Nothing Special

Desiree Cooper

Six-year-old Jax can’t wait to leave Detroit and spend a week with his grandparents in coastal Virginia. But as he dreams of the adventures he’ll have, his PopPop has other ideas. For the first time, Jax goes crabbing, shucks corn, and counts fireflies, continuing the beloved traditions that his PopPop enjoyed as a boy.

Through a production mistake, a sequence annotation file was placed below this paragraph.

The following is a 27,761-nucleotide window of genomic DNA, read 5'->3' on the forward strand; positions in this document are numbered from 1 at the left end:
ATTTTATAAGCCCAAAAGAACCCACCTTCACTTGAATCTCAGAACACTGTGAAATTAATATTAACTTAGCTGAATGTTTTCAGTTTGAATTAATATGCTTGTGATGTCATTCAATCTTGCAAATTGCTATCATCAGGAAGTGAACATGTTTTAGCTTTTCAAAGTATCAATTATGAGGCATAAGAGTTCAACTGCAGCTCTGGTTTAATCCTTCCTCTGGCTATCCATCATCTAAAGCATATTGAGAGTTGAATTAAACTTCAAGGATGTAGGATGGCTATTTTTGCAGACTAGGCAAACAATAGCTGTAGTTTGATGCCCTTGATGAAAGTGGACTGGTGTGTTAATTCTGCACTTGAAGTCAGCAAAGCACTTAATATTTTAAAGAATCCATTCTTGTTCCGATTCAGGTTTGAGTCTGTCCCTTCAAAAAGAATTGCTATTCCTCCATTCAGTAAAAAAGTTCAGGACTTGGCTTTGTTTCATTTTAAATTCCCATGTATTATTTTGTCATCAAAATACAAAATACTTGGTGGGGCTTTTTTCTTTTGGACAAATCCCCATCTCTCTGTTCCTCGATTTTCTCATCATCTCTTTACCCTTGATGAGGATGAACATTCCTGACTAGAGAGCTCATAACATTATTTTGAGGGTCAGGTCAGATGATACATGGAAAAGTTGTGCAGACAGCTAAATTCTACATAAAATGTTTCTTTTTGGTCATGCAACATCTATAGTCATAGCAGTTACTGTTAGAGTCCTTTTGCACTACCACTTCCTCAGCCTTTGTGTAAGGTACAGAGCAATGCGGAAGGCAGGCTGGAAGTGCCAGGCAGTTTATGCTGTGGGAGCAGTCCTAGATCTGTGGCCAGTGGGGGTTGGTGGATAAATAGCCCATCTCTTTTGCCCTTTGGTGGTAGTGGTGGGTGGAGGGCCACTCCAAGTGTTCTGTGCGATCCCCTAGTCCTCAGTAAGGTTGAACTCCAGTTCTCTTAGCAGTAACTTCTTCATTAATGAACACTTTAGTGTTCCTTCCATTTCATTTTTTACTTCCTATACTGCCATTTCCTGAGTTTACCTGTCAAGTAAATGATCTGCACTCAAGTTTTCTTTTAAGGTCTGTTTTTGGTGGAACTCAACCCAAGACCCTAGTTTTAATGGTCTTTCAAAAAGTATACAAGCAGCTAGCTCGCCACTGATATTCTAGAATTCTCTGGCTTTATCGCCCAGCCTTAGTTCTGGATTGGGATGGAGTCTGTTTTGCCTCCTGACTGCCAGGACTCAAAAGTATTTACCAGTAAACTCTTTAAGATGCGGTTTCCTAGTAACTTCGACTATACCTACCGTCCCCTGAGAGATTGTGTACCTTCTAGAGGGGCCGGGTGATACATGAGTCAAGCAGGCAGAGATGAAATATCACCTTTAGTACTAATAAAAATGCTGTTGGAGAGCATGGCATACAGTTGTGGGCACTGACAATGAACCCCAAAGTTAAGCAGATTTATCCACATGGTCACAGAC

On the surface, Nothing Special is a buddy story that spans generations. But it’s also a love letter to the black family connections that survived the Great Migration. Between 1910 and 1970, more than six million African Americans left the Jim Crow South, but they never forgot the culture, the land, and the family they left behind. In the decades since, it’s been a summer ritual for many black families to reverse the journey and return South for a nostalgic visit to their homeplaces. Nothing Special celebrates the enduring connection between the generations who stayed in the South, and the millions of emigrants for whom it will always be home.

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